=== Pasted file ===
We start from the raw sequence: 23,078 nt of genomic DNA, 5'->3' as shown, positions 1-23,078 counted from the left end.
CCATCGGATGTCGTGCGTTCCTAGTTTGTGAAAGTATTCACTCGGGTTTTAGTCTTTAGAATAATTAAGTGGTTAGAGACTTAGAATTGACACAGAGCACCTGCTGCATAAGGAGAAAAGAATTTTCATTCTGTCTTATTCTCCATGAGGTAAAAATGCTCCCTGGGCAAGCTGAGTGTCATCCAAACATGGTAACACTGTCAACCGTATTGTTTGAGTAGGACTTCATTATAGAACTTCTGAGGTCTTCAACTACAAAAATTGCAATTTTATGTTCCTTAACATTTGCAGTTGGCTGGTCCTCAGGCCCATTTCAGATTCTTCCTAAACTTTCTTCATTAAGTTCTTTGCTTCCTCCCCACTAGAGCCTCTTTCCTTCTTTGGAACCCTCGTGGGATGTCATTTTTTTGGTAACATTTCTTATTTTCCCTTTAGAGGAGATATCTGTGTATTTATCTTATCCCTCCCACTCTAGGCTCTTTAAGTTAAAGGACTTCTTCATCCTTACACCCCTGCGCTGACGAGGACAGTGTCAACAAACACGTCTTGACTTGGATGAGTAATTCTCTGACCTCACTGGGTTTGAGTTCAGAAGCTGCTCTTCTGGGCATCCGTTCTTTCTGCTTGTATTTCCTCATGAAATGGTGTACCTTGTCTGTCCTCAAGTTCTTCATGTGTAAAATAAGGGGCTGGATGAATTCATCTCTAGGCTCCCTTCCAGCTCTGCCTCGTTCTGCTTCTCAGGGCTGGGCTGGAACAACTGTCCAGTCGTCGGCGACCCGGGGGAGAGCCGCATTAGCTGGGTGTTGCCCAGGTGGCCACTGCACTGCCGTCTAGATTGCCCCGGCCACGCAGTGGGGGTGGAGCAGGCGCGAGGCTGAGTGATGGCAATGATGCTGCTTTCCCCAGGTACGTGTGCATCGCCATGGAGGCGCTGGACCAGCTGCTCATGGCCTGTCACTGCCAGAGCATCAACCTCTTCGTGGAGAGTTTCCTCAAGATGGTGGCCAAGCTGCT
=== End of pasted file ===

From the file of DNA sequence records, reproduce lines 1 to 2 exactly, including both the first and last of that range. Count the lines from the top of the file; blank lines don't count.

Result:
We start from the raw sequence: 23,078 nt of genomic DNA, 5'->3' as shown, positions 1-23,078 counted from the left end.
CCATCGGATGTCGTGCGTTCCTAGTTTGTGAAAGTATTCACTCGGGTTTTAGTCTTTAGAATAATTAAGTGGTTAGAGACTTAGAATTGACACAGAGCACCTGCTGCATAAGGAGAAAAGAATTTTCATTCTGTCTTATTCTCCATGAGGTAAAAATGCTCCCTGGGCAAGCTGAGTGTCATCCAAACATGGTAACACTGTCAACCGTATTGTTTGAGTAGGACTTCATTATAGAACTTCTGAGGTCTTCAACTACAAAAATTGCAATTTTATGTTCCTTAACATTTGCAGTTGGCTGGTCCTCAGGCCCATTTCAGATTCTTCCTAAACTTTCTTCATTAAGTTCTTTGCTTCCTCCCCACTAGAGCCTCTTTCCTTCTTTGGAACCCTCGTGGGATGTCATTTTTTTGGTAACATTTCTTATTTTCCCTTTAGAGGAGATATCTGTGTATTTATCTTATCCCTCCCACTCTAGGCTCTTTAAGTTAAAGGACTTCTTCATCCTTACACCCCTGCGCTGACGAGGACAGTGTCAACAAACACGTCTTGACTTGGATGAGTAATTCTCTGACCTCACTGGGTTTGAGTTCAGAAGCTGCTCTTCTGGGCATCCGTTCTTTCTGCTTGTATTTCCTCATGAAATGGTGTACCTTGTCTGTCCTCAAGTTCTTCATGTGTAAAATAAGGGGCTGGATGAATTCATCTCTAGGCTCCCTTCCAGCTCTGCCTCGTTCTGCTTCTCAGGGCTGGGCTGGAACAACTGTCCAGTCGTCGGCGACCCGGGGGAGAGCCGCATTAGCTGGGTGTTGCCCAGGTGGCCACTGCACTGCCGTCTAGATTGCCCCGGCCACGCAGTGGGGGTGGAGCAGGCGCGAGGCTGAGTGATGGCAATGATGCTGCTTTCCCCAGGTACGTGTGCATCGCCATGGAGGCGCTGGACCAGCTGCTCATGGCCTGTCACTGCCAGAGCATCAACCTCTTCGTGGAGAGTTTCCTCAAGATGGTGGCCAAGCTGCT